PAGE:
Interview with Sara Rahbar
Interview with contemporary mixed media artist Sara Rahbar
Born in Tehran, Iran, in 1976, Sara lives and works in New York. She pursued an interdisciplinary study program in New York from 1996-2000 and also studied at London’s Central Saint Martins College of Art and design from 2004- 2005.
Her work ranges from photography to sculpture to installation and always stems from her personal experiences and is largely autobiographical. The first body of work that created international recognition for the artist was the flag series (2005-2011), in which traditional fabrics and objects are reworked as collages that form various incarnations of the American and Iranian flag, exploring ideas of national belonging, as well as the conflicting role of flags as symbols of ideological and nationalistic violence.
Rahbar’s work has been widely shown internationally, including Cairo, Mumbai, Dubai, Madrid, Vienna, Moscow, New York, London and Paris and is held in multiple collections worldwide, including the Centre Pompidou in Paris, Queensland Art Gallery in Queensland, Australia, The Burger Collection in Hong Kong, the Devi Art Foundation in Gurgaon, India and The National Taiwan Museum of Fine Arts.
Why did you decide to use the American flag as the canvas for your first series of work?
It was such a natural and instinctual thing for me to do. I never questioned it. I saw it as a canvas, a background, as a foundation to build something on. This idea of America, the American dream, the american flag and all that it represents or should i say represented, has been ingrained in my mind for so many years, it has been such a big part of my life, that It was only natural for me to turn to the American flag to begin the most important conversation of my life.
Recurring themes of identity and political symbolism are synonymous with your work. What informs your choice of medium and materials?
Life. In the end it all stems from life; my personal life and all that I witness taking place before me. I work very instinctually and I work with objects and materials that move me, trigger me and shake me. I don’t analyze anything I just go with my gut. I collect materials and objects like a maniac, then I retrieve to my studio and begin the piecing together process; which is also not thought out and comes from a place that I don’t quite understand, but trust.
Your work is intensely personal. To what extent has your artistic journey helped in reconciling your past?
My work is my private therapy, my own private catharsis. It keeps me sane. It saves me from myself time and time again. It helps me to heal myself, to grow and to move forward. And i think that In the process of creating something new, I let go of and release the past. I let go of something old in order to give birth to something new. It’s a life cycle, it just keeps cycling and recycling over and over again. I have this overwhelming need to make things, to create something new and to piece things together. There is this deep-rooted drive within me to collect used, old, beat up objects that have lived, that have a past, and pieces them together in a way that makes sense to me, that makes me feel like everything is right with the world, that calms me and completes and resolves something in me.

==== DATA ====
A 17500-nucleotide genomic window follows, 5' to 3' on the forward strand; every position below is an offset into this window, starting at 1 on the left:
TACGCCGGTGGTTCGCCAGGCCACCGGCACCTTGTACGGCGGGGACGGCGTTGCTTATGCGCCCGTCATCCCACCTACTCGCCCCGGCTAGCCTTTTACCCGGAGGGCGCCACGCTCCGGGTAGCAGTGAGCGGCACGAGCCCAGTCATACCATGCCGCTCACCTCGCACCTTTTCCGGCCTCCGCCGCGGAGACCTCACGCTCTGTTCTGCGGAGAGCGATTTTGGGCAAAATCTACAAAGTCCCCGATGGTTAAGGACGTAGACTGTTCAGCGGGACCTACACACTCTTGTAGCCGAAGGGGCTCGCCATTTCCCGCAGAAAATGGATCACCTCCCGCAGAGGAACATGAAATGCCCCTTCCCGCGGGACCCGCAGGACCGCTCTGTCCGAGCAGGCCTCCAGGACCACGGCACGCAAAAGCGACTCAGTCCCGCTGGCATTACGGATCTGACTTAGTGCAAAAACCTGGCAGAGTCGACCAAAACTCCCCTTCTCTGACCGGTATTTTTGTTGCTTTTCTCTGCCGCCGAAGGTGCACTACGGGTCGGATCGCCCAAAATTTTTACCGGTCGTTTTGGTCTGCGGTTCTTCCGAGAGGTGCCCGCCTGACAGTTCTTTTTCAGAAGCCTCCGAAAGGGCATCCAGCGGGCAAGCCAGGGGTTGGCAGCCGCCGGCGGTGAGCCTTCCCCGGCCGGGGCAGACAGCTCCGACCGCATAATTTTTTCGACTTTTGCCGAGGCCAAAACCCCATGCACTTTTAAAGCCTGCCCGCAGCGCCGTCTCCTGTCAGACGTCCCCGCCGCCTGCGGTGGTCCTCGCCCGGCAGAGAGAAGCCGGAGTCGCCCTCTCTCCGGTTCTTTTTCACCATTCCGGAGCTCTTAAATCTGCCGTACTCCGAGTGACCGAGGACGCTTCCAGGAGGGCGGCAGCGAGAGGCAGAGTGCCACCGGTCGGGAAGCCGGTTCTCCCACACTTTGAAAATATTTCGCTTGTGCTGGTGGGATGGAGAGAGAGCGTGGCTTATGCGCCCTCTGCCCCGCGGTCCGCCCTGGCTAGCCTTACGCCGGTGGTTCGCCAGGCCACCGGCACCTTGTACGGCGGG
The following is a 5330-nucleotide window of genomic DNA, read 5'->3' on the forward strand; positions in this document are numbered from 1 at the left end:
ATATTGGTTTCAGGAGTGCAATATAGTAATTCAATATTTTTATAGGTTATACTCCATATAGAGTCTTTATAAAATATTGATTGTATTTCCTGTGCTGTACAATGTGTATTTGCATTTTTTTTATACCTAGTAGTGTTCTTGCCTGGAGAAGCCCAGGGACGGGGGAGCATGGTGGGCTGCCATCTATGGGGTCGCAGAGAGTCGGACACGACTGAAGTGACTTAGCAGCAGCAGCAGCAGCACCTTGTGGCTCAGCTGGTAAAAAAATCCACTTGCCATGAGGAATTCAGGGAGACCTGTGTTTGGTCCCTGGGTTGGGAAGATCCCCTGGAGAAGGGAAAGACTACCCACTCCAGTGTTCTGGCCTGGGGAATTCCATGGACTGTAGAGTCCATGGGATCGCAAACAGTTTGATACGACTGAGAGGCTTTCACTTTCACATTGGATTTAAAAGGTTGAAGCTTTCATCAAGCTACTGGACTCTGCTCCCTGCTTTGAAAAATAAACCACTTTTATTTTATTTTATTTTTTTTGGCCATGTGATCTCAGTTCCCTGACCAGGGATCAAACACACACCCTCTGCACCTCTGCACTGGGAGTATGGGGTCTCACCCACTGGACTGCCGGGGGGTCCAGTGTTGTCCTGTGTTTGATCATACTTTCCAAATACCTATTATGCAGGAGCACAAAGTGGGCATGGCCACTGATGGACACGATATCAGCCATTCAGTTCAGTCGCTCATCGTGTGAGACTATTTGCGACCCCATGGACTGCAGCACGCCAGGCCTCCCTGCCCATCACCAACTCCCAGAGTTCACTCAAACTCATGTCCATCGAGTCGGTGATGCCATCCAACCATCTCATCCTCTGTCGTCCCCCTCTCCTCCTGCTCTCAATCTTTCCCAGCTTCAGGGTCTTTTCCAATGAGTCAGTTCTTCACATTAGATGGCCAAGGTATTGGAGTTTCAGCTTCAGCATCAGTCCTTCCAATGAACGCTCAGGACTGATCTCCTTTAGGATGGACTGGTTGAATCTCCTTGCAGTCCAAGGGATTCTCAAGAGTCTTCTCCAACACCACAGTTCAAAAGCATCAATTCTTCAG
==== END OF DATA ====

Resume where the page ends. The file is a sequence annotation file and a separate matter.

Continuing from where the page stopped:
‘Confessions Of A Sinner’ marks a departure from the nature of your previous politically-charged work. Was that a conscious decision and does it indicate you are now at peace with your past?
I think that as time passes the work is definitely becoming more and more personal and intimate, probably because I’m allowing myself to become more vulnerable. I’m getting closer and closer to something. I’m reaching the roots and as I can be more honest with myself, I can also be more honest and raw in my work, it’s a direct link, the work is a part of me, it’s not separate from me. The work shifts and metamorphosis with me. I was never trying to be consciously aggressively political, I was just pouring out what was within me, I was emptying myself. I think that all of these years of being exposed to politics and social issues in the US and in Iran, these sort of conversations have just become part of the fiber of my work and of me. I can’t avoid it, it’s all around me and it has effected my life directly and dramatically, and what is the work in the end, but a reflection of life.
What is a typical day in the studio of Sara Rahbar?
Their is no typical day… I am random and all over place. Sometimes I need to just drive my station wagon and fill my trunk up with as many objects as I can possibly find, and sometimes I just need to hibernate in my studio and look at images all day long in order to feed my brain, and sometimes I just need to get as far away from my studio as possible in order to restart my brain. I’m learning that distance, time and separation are just as important as the actual making of the work. Ideas come when I’m not running after them.
*The author would like to thank Sara Rahbar for her kind permission to conduct this interview. To view more of Sara’s work, please visit http://www.sararahbar.com